210 F3d 1125 George Tosello v. United States of America Opinion

210 F.3d 1125 (9th Cir. 2000)

GEORGE R. TOSELLO, Plaintiff-Appellant,

No. 99-15092


Submitted April 12, 20001
Filed April 28, 2000

COUNSEL: David M. Kirsch, San Jose, California, for the plaintiff appellant.

Gilbert S. Rothenberg and Karen D. Utiger, Attorneys, Tax Division, United States Department of Justice, Washington, D.C., for the defendant-appellee.

Appeal from the United States District Court for the Northern District of California; Ronald M. Whyte, District Judge, Presiding. D.C. No. CV-98-20074-RMW

Before: A. Wallace Tashima and Susan P. Graber, Circuit Judges, and Alicemarie H. Stotler,2 District Judge.

GRABER, Circuit Judge:

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In September 1995, Plaintiff George R. Tosello filed a claim for a refund of more than $25,000 in personal income tax that he had paid in 1984. The Internal Revenue Service (IRS) sent Plaintiff a notice of disallowance in December 1995. Plaintiff filed suit, challenging that disallowance, in January 1998. Defendant United States moved for summary judgment on the ground that Plaintiff's suit was untimely, and the district court granted Defendant's motion. On de novo review, see Margolis v. Ryan, 140 F.3d 850, 852 (9th Cir. 1998), we affirm.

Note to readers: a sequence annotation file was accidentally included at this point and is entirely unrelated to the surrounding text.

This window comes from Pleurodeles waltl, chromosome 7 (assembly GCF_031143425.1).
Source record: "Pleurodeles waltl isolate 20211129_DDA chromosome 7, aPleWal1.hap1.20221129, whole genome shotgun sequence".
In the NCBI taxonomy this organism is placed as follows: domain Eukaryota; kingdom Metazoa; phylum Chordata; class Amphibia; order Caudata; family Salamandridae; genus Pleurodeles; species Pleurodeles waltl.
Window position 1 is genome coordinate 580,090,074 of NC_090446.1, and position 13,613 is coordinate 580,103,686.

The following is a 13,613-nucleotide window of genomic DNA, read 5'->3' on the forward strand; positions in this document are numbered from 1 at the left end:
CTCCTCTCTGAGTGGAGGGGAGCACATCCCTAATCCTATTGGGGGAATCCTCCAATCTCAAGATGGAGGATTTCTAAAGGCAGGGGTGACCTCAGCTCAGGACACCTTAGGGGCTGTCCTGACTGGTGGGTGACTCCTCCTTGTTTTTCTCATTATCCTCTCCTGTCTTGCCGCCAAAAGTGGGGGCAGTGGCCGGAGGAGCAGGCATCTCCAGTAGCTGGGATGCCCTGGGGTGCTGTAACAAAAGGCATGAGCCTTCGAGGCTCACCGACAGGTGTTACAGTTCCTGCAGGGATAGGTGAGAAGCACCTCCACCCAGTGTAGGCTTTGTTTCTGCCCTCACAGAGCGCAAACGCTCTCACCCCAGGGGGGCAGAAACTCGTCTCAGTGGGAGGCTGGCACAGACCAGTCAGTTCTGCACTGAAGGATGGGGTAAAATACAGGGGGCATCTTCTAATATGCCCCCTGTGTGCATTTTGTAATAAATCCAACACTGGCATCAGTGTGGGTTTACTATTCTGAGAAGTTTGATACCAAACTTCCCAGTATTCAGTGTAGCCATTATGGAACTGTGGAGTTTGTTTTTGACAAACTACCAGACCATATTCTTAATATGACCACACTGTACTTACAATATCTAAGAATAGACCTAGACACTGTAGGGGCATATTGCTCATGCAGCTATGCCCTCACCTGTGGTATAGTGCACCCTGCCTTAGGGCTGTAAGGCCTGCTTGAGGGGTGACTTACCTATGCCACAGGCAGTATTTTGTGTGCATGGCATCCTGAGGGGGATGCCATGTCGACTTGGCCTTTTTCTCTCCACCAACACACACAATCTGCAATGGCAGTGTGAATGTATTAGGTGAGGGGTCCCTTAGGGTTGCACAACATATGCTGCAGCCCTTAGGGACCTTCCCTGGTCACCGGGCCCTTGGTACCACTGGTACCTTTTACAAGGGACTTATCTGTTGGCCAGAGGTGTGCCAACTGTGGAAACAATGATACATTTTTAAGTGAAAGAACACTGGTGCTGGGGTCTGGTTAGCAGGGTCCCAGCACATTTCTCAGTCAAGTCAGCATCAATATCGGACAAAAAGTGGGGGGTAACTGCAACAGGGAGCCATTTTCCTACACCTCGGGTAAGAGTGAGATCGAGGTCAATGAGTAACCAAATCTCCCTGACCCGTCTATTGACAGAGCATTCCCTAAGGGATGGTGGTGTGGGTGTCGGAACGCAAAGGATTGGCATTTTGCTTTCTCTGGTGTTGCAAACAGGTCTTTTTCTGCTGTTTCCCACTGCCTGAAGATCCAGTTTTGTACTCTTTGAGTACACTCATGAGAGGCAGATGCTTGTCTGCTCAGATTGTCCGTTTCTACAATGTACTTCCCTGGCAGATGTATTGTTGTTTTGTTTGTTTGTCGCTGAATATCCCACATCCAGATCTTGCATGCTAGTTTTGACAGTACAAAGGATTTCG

Plaintiff was a partner in a limited partnership known as PAMCORP. On his 1981 personal income tax return, he reported losses and credits from PAMCORP.3 He also carried back PAMCORP's losses and credits from 1981 to his returns for tax years 1975-77 and 1979, resulting in reductions of his tax liability for those years.


In 1984, the IRS told Plaintiff that it was "examining" PAMCORP with regard to tax year 1981. The IRS asked that Plaintiff consent to extending the limitations period for that examination by signing a copy of Form 872-A. The IRS advised Plaintiff that, if he did not agree to the extension, the period during which he could claim a 1981 refund might lapse before the IRS finished examining PAMCORP. Plaintiff signed the form in November 1984. The form provides that the parties agree to extend the time within which the IRS may assess 1981 income tax against PAMCORP until the 90th day after: (1) the IRS receives from Plaintiff a Form 872-T, which terminates consent to the extension of time to assess tax; (2) the IRS mails a Form 872-T to Plaintiff; or (3) the IRS mails a notice of deficiency to Plaintiff. The form further provides that the agreement to extend the time for assessment ends either when one of those three events occurs or on "the assessment date of an increase in the [1981] tax that reflects a final determination of tax andthe final administrative appeals consideration," if earlier. Finally, the form provides that Plaintiff "may file a claim for credit or refund and the [IRS] may credit or refund the tax within 6 months after the agreement ends."